Ancient Kyoto: Nijō Castle
Location: Kyoto, Japan, Asia
Theme: Palaces & Castles
Kyoto, Japan’s imperial capital from 794 A.D. until 1869 is known for its Nijojo Castle, once home to the Tokugawa shoguns, and for its many temples and gardens.
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Ancient Kyoto: Nijō Castle
Kyoto was the main centre for the evolution of religious and secular architecture and of garden design between the 8th and 17th centuries, and as such it played a decisive role in the creation of Japanese cultural traditions which, in the case of gardens in particular, had a profound effect on the rest of the world from the 19th century onwards. Buddhism had already been introduced from China and Chinese culture was having a profound influence on Japan when the capital was moved from Heijo-ko (Nara), after 10 years at Nagaoka, to Kyoto, under the name of Heian-ko, in AD 794. The city plan was modelled on Chinese cities such as Changshan, capital of Tang China. It was the heart of the aristocratic society that clustered around the imperial court for the four centuries of the Heian period (794-1192). For most of this period there was a prohibition on the building of Buddhist temples inside the city, apart from the two imperial temples (To-ji and Sai-ji).
Properties on the World Heritage site that date from the foundation of Heian-kyo are Karmwakeikauchi-jinja (Shinto shrine), Amomioya-jinja (Shinto shrine), Kyo-o-gokoku-ji To-ji (Buddhist temple), Kiyornim-dera (Buddhist temple), and Enryaku-ji (Buddhist temple); the two large Buddhist temples of Daigo-ji and Ninna-ji are representative of the early Heian period. By the end of the Heian period the military samurai class was growing in power, and the resulting unrest, coupled with the fact that the world would enter its final years, according to Buddhist doctrine, in 1052, led to an increase in religious fervour. The Buddhist temple of Byodo-in and the Ujigami-jinja date from this period.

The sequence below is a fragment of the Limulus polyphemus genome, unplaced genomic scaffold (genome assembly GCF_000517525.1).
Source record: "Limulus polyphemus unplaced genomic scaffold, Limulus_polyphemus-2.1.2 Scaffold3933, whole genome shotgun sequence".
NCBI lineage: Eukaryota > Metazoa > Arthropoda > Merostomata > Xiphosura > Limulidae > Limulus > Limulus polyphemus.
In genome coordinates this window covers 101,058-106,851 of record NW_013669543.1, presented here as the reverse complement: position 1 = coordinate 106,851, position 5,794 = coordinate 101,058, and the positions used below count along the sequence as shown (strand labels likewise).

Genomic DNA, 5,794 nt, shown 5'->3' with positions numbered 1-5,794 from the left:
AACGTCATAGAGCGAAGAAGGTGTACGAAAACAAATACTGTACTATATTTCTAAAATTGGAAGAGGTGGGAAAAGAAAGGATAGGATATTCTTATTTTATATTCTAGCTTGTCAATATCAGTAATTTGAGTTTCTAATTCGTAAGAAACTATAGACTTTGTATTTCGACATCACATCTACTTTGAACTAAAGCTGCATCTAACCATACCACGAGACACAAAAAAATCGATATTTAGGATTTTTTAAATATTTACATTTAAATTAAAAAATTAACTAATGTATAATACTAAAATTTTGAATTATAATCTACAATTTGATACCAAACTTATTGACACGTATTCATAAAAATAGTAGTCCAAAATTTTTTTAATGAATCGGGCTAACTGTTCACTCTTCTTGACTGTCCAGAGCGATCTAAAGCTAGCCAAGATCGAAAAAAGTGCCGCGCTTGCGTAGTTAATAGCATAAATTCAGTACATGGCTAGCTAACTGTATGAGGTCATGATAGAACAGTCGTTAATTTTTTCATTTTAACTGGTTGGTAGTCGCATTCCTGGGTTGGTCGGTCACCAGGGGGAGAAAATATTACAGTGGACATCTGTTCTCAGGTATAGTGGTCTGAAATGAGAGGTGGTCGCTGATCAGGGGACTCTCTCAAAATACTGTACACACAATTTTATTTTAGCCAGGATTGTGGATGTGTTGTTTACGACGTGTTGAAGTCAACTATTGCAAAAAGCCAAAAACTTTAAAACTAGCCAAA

A civil war in 1185 led to the establishment of a samurai military regime at Kamakum; however, the imperial court remained at Kyoto. The Sekisui-in at Kozan-ji is the best example of the residential architecture of this period, which ended in 1332 with the establishment of the Muromachi Shogunate. This period saw the building of large temples of the Rinzai Zen sect, such as Temyu-ji, and the creation of Zen gardens, of which that at Saiho-ji is a representative example.
At the end of the 14th century, the Muromachi Shogunate reached the apogee of its power, and this is reflected in buildings such as the villa of Shogun Ashikaga Yoshimitsu, which later became the Buddhist temple Rokuon-ji. The villa of a later shogun, Ashikaga Yoshimasa, built in a more refined style in the mid-15th century, was also converted into a temple, Jisho-ji. Garden design was refined into pure art, as demonstrated by the garden of the abbot's residence at Ryoan-ji. Much of Kyoto was destroyed in the Onin War (1467-77), but it was rebuilt by a new urban merchant class, who replaced the aristocrats who had fled during the war. In 1568 Oda Nobunaga seized power, and he was followed by Toyotomi Hideyoshi, who unified the country and built a 23 km wall round Kyoto. The centre of power moved to Edo (present-day Tokyo) when a new shogunate was established under Tokugawa Ieyasu. The authority of the Tokugawa Shogunate was given material form in Kyoto with the construction of the strong castle of Ngo-jo at the heart of the city. At the same time Hideyoshi's defences were dismantled.